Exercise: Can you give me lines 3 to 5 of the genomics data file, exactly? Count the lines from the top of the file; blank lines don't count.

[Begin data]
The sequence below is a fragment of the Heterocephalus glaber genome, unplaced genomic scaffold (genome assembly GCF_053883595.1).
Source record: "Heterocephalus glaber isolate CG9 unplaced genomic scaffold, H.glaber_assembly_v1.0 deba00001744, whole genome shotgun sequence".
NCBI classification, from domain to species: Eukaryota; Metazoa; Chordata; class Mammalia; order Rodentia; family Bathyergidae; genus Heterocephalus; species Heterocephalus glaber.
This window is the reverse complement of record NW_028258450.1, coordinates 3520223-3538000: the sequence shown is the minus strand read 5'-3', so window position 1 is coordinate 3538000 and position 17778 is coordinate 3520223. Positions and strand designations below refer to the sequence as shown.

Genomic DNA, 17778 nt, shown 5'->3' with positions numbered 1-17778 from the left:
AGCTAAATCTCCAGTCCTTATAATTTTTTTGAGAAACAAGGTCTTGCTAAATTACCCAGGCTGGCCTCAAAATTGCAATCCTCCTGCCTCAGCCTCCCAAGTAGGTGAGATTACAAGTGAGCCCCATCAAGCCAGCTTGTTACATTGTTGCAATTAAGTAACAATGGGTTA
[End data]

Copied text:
NCBI classification, from domain to species: Eukaryota; Metazoa; Chordata; class Mammalia; order Rodentia; family Bathyergidae; genus Heterocephalus; species Heterocephalus glaber.
This window is the reverse complement of record NW_028258450.1, coordinates 3520223-3538000: the sequence shown is the minus strand read 5'-3', so window position 1 is coordinate 3538000 and position 17778 is coordinate 3520223. Positions and strand designations below refer to the sequence as shown.

Genomic DNA, 17778 nt, shown 5'->3' with positions numbered 1-17778 from the left: